Left wingers in the United States have long sought to resurrect the old Fairness Doctrine, junked by Ronald Reagan in 1987. This was intended to guarantee a fair airing for all viewpoints but, instead, served up a diet of post war statism and crucified a man like Barry Goldwater.

The phone hacking scandal has prompted new calls for media regulation despite the fact that hacking and paying Police officers for information is already illegal. But the left never sees a problem that can’t be solved with more spending or regulation.

There’s a good reason why the left might choose to regulate Murdoch rather than compete with him; they aren’t much good at it. The BBC certainly provides stiff competition but then it is funded by a compulsory levy on all TV and radio consumers whether they listen to the BBC or not, a luxury Murdoch doesn’t have.

They have ventured into the private sector. 1987 saw the launch of News on Sunday, a left wing attempt to compete with the News of the World. 1987 also saw the closure of News on Sunday. The Today newspaper where Alistair Campbell served as political editor opened in 1986. It closed in 1995. Indeed, left wing media outlets seem to suffer the same fate as left wing governments; they run out of money.

It’s his success that drives the left crazy about Murdoch. He sells lots of newspapers in the UK to the sort of working class voter who, according to the left wing belief that people will act according to their class interest, should vote Labour.

But many of them don’t. This is because people are individuals who do not act as a mass with some single unifying sociological characteristic as the left assume. Human beings are infinitely complex and follow all sorts of impulses and motivations. The skilled working class C2 voters who helped Margaret Thatcher into office and read Murdoch’s papers actually believed that lower taxes and inflation and less union power were good things. Looking at the 1970’s who can blame them?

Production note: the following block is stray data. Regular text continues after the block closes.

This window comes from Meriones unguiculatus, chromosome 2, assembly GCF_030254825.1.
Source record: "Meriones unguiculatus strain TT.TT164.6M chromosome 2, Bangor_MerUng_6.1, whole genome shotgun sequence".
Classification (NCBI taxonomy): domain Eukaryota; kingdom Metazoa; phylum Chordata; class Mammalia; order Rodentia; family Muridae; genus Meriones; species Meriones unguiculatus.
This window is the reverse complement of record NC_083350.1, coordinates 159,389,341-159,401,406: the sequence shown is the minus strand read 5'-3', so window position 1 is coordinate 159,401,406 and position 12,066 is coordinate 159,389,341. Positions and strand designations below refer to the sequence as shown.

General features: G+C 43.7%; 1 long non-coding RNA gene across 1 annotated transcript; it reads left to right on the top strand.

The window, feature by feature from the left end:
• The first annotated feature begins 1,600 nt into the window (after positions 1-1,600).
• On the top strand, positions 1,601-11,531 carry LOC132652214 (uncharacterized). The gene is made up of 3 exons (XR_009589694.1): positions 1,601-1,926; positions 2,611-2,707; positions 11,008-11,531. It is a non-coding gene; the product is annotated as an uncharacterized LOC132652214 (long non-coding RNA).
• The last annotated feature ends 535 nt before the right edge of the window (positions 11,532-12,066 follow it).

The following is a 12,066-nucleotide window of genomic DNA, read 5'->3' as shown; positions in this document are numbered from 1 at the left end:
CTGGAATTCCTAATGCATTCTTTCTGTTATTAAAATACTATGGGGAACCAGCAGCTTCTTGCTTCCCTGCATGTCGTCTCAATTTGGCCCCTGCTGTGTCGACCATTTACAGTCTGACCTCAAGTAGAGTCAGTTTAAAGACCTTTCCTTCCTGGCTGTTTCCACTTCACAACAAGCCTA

But if people are these complex, unpredictable individuals, then the entire left wing ideology of state guidance of undifferentiated masses goes out of the window. Every single working class Murdoch reader or Conservative voter is a living, breathing affront to the left, proof with a pulse that their ideology is garbage. That’s why Murdoch is hated. He has made a fortune proving the left wrong.

On the whole individuals are smart most of the time. That’s why they voted for Margaret Thatcher or John Major in 1992, not because Rupert Murdoch told them to. But this also means that his importance is overestimated.

Labour lost in 1992 because their policies were rubbish. Labour enjoyed opinion poll leads for years before Murdoch came out for them before 1997. And despite his support of the Conservatives they still didn’t win the 2010 election. Murdoch follows rather than leads opinion. If the left think that by taking him out his erring followers will come flocking back to the banner, they are in for a surprise.

John Phelan blogs at The Boy Phelan and has written for The Commentator, Conservative Home and The Cobden Centre